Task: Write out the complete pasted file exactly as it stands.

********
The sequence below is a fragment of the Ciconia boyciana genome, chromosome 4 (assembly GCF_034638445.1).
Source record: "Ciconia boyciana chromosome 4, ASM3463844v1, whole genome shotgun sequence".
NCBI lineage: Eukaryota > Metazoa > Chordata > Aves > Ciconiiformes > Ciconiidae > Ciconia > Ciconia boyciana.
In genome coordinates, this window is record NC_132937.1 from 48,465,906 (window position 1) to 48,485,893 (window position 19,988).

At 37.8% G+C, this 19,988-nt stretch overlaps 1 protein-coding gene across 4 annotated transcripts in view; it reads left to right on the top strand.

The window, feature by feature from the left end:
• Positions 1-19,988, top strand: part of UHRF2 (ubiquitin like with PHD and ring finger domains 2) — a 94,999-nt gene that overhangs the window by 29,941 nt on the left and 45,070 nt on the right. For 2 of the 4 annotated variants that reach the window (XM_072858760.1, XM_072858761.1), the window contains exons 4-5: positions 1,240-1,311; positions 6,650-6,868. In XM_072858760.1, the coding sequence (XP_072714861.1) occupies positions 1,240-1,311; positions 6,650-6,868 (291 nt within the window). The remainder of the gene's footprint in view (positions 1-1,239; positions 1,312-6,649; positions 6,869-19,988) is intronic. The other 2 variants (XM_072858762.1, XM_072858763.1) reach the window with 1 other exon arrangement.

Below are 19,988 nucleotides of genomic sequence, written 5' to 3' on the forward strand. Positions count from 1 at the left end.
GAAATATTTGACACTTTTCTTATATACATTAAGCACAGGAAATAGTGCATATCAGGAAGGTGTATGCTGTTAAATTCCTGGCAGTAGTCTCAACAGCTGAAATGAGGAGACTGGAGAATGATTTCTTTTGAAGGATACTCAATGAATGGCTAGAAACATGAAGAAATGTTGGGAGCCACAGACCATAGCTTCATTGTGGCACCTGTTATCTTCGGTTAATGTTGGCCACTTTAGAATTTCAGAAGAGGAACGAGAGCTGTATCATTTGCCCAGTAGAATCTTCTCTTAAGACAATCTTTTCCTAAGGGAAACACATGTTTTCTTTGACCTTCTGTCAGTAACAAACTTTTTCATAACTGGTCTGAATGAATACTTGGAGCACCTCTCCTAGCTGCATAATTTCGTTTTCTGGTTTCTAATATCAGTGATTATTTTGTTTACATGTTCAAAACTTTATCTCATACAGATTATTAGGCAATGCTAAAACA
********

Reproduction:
The sequence below is a fragment of the Ciconia boyciana genome, chromosome 4 (assembly GCF_034638445.1).
Source record: "Ciconia boyciana chromosome 4, ASM3463844v1, whole genome shotgun sequence".
NCBI lineage: Eukaryota > Metazoa > Chordata > Aves > Ciconiiformes > Ciconiidae > Ciconia > Ciconia boyciana.
In genome coordinates, this window is record NC_132937.1 from 48,465,906 (window position 1) to 48,485,893 (window position 19,988).

At 37.8% G+C, this 19,988-nt stretch overlaps 1 protein-coding gene across 4 annotated transcripts in view; it reads left to right on the top strand.

The window, feature by feature from the left end:
• Positions 1-19,988, top strand: part of UHRF2 (ubiquitin like with PHD and ring finger domains 2) — a 94,999-nt gene that overhangs the window by 29,941 nt on the left and 45,070 nt on the right. For 2 of the 4 annotated variants that reach the window (XM_072858760.1, XM_072858761.1), the window contains exons 4-5: positions 1,240-1,311; positions 6,650-6,868. In XM_072858760.1, the coding sequence (XP_072714861.1) occupies positions 1,240-1,311; positions 6,650-6,868 (291 nt within the window). The remainder of the gene's footprint in view (positions 1-1,239; positions 1,312-6,649; positions 6,869-19,988) is intronic. The other 2 variants (XM_072858762.1, XM_072858763.1) reach the window with 1 other exon arrangement.

Below are 19,988 nucleotides of genomic sequence, written 5' to 3' on the forward strand. Positions count from 1 at the left end.
GAAATATTTGACACTTTTCTTATATACATTAAGCACAGGAAATAGTGCATATCAGGAAGGTGTATGCTGTTAAATTCCTGGCAGTAGTCTCAACAGCTGAAATGAGGAGACTGGAGAATGATTTCTTTTGAAGGATACTCAATGAATGGCTAGAAACATGAAGAAATGTTGGGAGCCACAGACCATAGCTTCATTGTGGCACCTGTTATCTTCGGTTAATGTTGGCCACTTTAGAATTTCAGAAGAGGAACGAGAGCTGTATCATTTGCCCAGTAGAATCTTCTCTTAAGACAATCTTTTCCTAAGGGAAACACATGTTTTCTTTGACCTTCTGTCAGTAACAAACTTTTTCATAACTGGTCTGAATGAATACTTGGAGCACCTCTCCTAGCTGCATAATTTCGTTTTCTGGTTTCTAATATCAGTGATTATTTTGTTTACATGTTCAAAACTTTATCTCATACAGATTATTAGGCAATGCTAAAACA